Labor Day weekend, the last weekend of the summer, is here.
And you should spend it reading a novel.
A 2011 post from the now-defunct Interloper Investing blog found its way into my Twitter feed this morning and made clear the argument for heading into fall with a novel in hand.
Because novels are really all about one thing: empathy.
Novels, unlike the news, are true.
Novels create their own internal logic rather than pay fealty to some assumed common idea of what is Right and what is Wrong. There is no PolitiFact pedantry for a novel.
You can love or hate a novel for any reason at all and be completely right in your conclusion.
And while you might be inclined to say that the ability for novels to conform to our own vision is why we need the news, need nonfiction, need the hard truths that make us uncomfortable, and so on, the novel is really what unlocks the possibility of these things.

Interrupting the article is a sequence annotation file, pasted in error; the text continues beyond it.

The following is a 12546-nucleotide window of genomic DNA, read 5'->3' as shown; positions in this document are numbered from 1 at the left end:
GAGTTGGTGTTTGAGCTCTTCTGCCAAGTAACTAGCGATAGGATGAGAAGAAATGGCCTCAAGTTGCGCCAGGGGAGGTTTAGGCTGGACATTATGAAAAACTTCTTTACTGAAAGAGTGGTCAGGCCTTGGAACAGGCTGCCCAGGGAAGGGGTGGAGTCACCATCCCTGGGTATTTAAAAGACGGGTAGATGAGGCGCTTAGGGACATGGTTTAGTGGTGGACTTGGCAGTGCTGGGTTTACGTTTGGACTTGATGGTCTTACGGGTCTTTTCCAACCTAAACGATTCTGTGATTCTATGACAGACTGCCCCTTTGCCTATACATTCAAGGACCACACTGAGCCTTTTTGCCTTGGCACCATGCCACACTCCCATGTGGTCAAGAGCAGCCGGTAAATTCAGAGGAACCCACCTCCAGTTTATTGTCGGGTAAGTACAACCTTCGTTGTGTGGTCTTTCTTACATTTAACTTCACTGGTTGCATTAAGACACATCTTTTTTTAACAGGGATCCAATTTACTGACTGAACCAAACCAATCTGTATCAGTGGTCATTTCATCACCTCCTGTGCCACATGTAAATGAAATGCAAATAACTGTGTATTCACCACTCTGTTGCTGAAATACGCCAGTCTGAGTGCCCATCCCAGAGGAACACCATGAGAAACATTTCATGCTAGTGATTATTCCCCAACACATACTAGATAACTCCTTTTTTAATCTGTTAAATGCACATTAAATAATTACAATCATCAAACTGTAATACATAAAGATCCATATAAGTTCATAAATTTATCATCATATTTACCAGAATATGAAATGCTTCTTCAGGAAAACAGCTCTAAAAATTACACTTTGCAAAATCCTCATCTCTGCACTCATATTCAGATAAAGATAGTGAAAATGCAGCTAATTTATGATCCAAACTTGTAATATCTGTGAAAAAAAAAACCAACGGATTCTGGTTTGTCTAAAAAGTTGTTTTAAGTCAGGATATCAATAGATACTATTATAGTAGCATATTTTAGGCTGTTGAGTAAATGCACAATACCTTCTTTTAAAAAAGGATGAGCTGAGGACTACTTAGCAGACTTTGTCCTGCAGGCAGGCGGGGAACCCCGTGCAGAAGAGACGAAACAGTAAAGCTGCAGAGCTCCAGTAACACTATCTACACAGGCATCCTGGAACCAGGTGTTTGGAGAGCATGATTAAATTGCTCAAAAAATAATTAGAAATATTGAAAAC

We will have a reaction to a novel if we agree or disagree with the world we're in, the narrative being advanced, the characters (read: people) we spend time with.
And yet it is explicitly because these are imagined people, imagined places, imagined events that we most clearly confront our own biases, our own prejudices, our own flaws.
It is the solitary experience of an imagined truth that allows us to begin seeing what we're missing in the so-called real world, the world of facts and money and rights and wrongs. Novels are not vehicles for confirming our biases but discovering them.
"The primary lesson of fiction is learning 'this is how people act,' when they're scared, confident, happy, determined or demoralized," the authors write.
"Not how I would act, or how I think they should act, but how the combination of different experiences and different patterns of cognition lead to aggregate outcomes. Empathy."
This post was written in the context of how to be a better investor.
But investing, while ostensibly about teasing out the financial value buried inside certain entities, is really the study of people and stories. Annual reports, in their way, are just very dry novels.
So, why read a novel this weekend?
Because unlike a book about investing, or world history, or how to be an entrepreneur, you're guaranteed to learn something useful.
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